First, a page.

I wonder when the world in general and online forms in particular will learn to have faith in me and begin to trust in my ability to enter my email address correctly.
I don’t have to enter my mobile phone number twice either, or my street address, or my name or vehicle registration number. Email has been around for a while, and my email address changes as much, or even less, than any of the other details the form asks for.
Don’t you think it is time to stop that nonsense?
Nice to know that my pretty drawings weren’t done in vain. We’ve been published at http://www.controleng.com/single-article/prototyping-peer-to-peer-applications-for-the-industrial-internet-of-things/73ec533ccc5868e71d7af61241f41dca.html, how nice.
A good drawing is more than 1000 words, they say. If it isn’t worth at least 1000 words, I usually add, it isn’t worth having. I love diagrams which provide a wealth of information, if one only takes the time to look at it.
When is the last time you watched a 12-year old using Scratch?
I had my first (and so far last) opportunity just a few days ago. In conversation, it turned out that one of our visitors, a 12 year old boy growing up in a household with very limited technology awareness was familiar with Scratch, the MIT’s programming tool for kids: http://scratch.mit.edu/. So, I took the boys upstairs, and gave them access to a mouse, keyboard, and a Raspberry Pi running Scratch.
It was for them to take the front row and time for me to step back, occasionally leaning over their shoulders for a better look.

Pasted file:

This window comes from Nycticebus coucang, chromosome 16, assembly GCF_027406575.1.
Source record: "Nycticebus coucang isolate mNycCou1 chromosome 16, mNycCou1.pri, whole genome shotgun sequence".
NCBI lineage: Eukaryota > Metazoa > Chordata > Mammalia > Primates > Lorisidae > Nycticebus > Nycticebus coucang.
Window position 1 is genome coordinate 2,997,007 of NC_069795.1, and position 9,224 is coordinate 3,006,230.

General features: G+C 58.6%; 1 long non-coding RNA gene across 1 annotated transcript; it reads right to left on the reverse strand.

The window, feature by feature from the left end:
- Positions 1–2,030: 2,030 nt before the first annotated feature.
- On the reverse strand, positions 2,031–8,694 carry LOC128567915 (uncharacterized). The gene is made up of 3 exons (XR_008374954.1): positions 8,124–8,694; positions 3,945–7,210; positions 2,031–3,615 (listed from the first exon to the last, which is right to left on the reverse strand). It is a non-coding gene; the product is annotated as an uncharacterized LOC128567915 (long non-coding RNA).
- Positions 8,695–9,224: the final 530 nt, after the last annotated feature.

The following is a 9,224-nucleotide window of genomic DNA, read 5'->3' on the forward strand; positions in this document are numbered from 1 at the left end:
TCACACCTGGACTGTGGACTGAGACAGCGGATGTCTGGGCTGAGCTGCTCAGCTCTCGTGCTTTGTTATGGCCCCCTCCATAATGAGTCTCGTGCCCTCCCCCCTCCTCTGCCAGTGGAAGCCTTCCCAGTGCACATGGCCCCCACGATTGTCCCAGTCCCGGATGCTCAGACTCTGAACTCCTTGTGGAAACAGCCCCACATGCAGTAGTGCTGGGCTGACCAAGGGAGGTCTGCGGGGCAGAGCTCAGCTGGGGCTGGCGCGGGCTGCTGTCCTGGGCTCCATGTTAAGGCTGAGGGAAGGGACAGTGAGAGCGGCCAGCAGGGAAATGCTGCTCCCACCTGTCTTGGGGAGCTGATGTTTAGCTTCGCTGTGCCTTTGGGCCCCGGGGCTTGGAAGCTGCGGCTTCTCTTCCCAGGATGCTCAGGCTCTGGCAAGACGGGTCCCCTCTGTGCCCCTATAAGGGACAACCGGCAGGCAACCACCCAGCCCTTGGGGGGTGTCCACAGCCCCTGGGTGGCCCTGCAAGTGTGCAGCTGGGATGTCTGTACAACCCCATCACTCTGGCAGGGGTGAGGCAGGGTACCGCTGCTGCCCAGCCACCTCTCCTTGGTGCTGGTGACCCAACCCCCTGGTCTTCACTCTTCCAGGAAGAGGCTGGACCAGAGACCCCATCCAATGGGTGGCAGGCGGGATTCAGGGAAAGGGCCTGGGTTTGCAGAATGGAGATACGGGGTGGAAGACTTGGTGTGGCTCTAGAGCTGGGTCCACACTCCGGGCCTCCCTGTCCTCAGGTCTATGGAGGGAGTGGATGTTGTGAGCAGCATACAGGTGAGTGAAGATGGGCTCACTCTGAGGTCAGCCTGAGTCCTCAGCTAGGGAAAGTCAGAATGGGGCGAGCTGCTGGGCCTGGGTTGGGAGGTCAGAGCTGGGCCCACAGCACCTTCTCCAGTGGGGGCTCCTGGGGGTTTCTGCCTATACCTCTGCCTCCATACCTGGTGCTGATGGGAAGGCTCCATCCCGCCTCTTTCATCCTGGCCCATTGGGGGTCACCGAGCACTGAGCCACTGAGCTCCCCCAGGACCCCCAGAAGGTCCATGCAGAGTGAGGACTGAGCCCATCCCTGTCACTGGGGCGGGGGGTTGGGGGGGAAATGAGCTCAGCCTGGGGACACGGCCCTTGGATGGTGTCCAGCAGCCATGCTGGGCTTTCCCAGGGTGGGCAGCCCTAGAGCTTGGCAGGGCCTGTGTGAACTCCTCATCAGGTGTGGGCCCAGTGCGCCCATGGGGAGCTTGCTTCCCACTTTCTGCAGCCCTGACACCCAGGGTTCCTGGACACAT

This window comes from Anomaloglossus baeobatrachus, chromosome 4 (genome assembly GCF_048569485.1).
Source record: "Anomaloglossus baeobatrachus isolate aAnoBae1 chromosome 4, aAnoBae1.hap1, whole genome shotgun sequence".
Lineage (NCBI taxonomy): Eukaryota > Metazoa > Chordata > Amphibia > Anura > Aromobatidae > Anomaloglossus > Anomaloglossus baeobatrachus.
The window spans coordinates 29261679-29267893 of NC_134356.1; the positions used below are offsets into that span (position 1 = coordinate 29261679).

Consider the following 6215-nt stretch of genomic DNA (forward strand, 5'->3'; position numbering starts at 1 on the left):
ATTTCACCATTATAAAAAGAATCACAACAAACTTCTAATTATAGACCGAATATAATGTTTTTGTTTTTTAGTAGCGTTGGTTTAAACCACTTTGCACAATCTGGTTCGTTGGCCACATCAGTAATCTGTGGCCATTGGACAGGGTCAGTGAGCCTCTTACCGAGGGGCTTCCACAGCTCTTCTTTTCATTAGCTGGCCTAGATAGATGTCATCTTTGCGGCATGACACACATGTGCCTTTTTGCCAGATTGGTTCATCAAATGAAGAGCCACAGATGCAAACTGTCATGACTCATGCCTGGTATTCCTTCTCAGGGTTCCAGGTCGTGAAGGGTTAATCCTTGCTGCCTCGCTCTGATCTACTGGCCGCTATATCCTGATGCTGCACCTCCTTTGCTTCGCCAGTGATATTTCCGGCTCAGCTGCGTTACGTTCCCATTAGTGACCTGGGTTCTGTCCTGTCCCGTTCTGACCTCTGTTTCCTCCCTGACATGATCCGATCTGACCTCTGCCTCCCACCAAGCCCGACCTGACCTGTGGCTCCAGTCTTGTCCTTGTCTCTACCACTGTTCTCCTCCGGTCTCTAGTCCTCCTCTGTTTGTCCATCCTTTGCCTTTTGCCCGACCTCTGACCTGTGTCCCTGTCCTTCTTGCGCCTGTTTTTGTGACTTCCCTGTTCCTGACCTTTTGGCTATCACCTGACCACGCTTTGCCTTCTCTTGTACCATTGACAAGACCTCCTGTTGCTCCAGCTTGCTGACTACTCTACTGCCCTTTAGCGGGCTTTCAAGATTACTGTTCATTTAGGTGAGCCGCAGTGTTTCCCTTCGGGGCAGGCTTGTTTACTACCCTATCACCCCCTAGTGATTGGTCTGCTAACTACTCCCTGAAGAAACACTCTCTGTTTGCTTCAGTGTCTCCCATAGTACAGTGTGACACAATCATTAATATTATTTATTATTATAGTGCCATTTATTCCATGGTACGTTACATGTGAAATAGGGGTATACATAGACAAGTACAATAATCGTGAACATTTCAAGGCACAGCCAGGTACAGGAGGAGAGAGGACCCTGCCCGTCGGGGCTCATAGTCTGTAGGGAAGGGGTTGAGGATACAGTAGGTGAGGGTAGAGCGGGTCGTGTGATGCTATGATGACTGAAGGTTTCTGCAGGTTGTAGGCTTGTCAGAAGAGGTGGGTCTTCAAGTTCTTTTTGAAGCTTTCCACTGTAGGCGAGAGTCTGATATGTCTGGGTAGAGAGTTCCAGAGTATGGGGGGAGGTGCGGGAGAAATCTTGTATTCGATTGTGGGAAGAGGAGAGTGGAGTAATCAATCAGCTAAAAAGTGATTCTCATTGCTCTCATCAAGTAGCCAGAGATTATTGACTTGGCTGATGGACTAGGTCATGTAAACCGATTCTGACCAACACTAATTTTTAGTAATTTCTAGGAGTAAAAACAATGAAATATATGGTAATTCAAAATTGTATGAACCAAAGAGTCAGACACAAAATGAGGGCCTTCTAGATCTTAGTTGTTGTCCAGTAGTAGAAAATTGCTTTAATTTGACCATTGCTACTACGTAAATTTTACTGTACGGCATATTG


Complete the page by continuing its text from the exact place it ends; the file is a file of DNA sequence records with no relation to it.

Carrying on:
This programming tool is obviously easy to understand and comes with a very flat learning curve, and is made to stimulate. Can you make it eat the monster? or when they hit the tree, they’ll die or other creative ideas were shouted out by the younger of the boys, while the eldest solved practically every task thrown at him in this manner. He didn’t always know how to do it, but looking around and browsing the available programming building blocks, we’d soon find a way.
After a very short time, he had a cat and wing-flapping bats chasing each other, scoring at certain events and exhausting their lives at others, messages were sent and received, sound was coming from the speakers, environmental factors changed, and he even sketched together his own character. Rough and primitive as it was, the total was just very impressive and awe-inspiring.
I had heard of Scratch before, but seeing it in action used by children is something different altogether.
It used to take months, weeks maybe if the winds were good and the Panama Canal was already open, to reach the US west coast. Today, a direct flight between London and San Francisco takes approximately 10 1/2 hours, and seems unbearably long.